The 3 Foundational Hormones Everyone Should Know About
Speaking on the topic of hormones, Nicole Jardim, certified women’s health and functional nutrition coach; Nataki Douglas, MD, PhD, chair of the Modern Fertility Medical Advisory Board; and Nick Bitz, ND, chief scientific officer at Youtheory each named one that plays a major role.
What are hormones? Experts name the foundational hormones everyone should know
1. Cortisol: The stress hormone
"One of the most, or the most important one—especially for anyone who has a uterus—is cortisol," said Jardim. "If we're constantly in a state of stress—and most of us don't even realize we are—that's going to affect the hypothalamus, the pituitary [gland], and the connection that they have to your ovaries. And then, lo and behold, you end up in a situation where you're either not ovulating anymore or ovulation is delayed. Or you may notice that your periods are becoming heavier, you have an estrogen dominance situation happening, or progesterone is dropping. So all of these symptoms come back to this regulated stress response and an overproduction of cortisol."
To actively make sure you're supporting your body's regulation of cortisol, you can tweak any number of lifestyle factors. Cortisol-conscious workouts are on the rise to ensure that your gym routine is acting as a stress-release instead of a stressor, and getting enough sleep and eating a healthy diet can help, too.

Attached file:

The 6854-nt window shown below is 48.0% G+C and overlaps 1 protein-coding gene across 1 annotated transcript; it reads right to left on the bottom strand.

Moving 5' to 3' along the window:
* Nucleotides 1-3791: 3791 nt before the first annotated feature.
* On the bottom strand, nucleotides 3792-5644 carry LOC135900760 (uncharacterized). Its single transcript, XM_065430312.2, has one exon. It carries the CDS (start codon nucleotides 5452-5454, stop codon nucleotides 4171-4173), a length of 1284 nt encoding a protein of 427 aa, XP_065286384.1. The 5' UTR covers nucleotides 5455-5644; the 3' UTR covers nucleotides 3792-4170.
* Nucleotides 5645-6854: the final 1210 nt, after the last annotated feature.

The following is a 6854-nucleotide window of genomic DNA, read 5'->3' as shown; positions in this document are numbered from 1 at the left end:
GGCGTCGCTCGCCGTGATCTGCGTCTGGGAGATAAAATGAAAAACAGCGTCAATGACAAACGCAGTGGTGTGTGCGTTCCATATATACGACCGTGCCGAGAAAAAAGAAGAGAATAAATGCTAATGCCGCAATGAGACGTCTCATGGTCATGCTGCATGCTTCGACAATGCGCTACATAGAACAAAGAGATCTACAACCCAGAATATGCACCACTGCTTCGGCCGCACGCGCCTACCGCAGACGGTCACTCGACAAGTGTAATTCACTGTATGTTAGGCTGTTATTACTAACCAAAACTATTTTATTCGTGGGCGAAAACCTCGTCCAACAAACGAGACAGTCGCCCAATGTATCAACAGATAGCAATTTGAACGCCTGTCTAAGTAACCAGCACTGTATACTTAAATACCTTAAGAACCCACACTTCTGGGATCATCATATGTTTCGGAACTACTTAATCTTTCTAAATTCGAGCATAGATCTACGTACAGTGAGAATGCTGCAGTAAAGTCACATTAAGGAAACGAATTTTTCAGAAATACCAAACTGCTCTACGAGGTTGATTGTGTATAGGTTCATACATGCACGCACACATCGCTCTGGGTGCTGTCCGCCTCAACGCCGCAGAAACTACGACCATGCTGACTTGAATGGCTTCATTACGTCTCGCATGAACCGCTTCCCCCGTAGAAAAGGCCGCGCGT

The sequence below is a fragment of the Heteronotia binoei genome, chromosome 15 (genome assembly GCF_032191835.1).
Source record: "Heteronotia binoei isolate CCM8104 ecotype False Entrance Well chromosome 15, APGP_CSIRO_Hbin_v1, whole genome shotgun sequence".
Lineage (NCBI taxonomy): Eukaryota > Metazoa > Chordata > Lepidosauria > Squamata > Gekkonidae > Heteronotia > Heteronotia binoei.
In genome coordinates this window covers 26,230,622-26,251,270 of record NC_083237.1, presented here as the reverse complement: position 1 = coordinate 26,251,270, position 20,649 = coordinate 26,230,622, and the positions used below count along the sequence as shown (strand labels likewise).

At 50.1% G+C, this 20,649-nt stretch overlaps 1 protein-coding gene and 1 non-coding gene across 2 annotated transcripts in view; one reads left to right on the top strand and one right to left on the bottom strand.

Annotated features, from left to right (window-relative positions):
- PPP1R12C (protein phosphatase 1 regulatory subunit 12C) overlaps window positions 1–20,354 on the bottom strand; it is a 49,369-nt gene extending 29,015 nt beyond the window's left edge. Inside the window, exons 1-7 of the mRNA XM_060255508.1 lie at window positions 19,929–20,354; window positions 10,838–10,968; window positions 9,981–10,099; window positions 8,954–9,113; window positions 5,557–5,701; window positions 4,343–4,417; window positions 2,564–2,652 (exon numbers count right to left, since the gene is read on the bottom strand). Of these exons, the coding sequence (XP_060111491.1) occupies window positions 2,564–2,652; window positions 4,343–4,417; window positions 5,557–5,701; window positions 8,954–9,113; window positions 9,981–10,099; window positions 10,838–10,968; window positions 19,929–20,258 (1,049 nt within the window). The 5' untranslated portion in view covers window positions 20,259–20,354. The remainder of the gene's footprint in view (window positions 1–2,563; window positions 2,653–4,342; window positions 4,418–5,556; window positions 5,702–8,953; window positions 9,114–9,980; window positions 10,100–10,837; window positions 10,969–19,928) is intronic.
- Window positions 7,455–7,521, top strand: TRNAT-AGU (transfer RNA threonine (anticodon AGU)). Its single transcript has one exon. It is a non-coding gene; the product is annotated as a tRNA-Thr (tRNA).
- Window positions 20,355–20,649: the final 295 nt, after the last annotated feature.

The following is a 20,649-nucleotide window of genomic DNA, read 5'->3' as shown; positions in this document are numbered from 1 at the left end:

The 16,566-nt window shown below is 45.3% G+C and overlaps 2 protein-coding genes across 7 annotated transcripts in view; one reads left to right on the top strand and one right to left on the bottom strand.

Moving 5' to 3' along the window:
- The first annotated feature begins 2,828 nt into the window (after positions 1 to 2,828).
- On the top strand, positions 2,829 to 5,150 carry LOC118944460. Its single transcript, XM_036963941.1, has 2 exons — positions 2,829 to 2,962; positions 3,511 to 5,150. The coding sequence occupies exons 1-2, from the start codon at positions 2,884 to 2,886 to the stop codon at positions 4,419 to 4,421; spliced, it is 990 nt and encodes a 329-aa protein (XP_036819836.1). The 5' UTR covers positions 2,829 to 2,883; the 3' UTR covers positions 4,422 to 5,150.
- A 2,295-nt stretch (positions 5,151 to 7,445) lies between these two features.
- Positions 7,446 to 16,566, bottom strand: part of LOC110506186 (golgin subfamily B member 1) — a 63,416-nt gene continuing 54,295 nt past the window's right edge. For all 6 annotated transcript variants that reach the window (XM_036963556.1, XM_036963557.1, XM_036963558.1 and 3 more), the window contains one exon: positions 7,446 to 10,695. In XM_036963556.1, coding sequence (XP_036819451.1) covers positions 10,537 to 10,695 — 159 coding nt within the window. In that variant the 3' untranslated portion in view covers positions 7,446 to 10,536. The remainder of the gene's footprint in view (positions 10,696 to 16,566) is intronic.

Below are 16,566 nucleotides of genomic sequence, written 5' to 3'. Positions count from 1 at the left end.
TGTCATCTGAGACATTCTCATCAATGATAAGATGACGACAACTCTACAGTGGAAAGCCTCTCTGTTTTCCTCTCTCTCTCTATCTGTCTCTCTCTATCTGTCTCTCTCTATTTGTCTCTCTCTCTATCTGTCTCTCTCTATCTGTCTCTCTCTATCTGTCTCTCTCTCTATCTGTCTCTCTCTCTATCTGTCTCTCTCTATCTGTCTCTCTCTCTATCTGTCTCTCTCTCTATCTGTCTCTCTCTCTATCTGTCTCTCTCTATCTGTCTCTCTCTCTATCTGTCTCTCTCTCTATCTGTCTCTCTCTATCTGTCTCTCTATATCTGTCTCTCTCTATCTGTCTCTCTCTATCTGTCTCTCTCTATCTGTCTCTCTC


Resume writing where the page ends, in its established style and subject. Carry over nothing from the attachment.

2. Estrogen: The primary female sex hormone
Estrogen plays an important role in kickstarting puberty for teenage girls, but its purpose goes way beyond middle school and high school. "I think estrogen is one of the most important hormones because we think of it in terms of its importance for your reproductive health," said Dr. Douglas. "But also estrogen is incredibly important for heart health and bone health." Your body naturally produces estrogen, but foods rich in folate can help your body use estrogen more efficiently. And some foods, like chickpeas, contain natural estrogen.
3. Melatonin: The sleep hormone
Melatonin is the hormone we all rely upon to help us drift off to sleep. Getting enough shut-eye can lower your risk of health problems, help with mental clarity, and so much more. Your body's natural melatonin production peaks between 1 a.m. and 4 a.m., says Dr. Bitz, but foods like bananas, cherries, and chickpeas can cue your body to release melatonin. So eat up (but not too close to bedtime!) and make sure no light interrupt your slumber.
Here's how to fall back asleep when you wake up in the middle of the night:
You're going to want to take note of an endocrinologist's top tips for healthy hormones. And if your period poops are gnarly, here's why.
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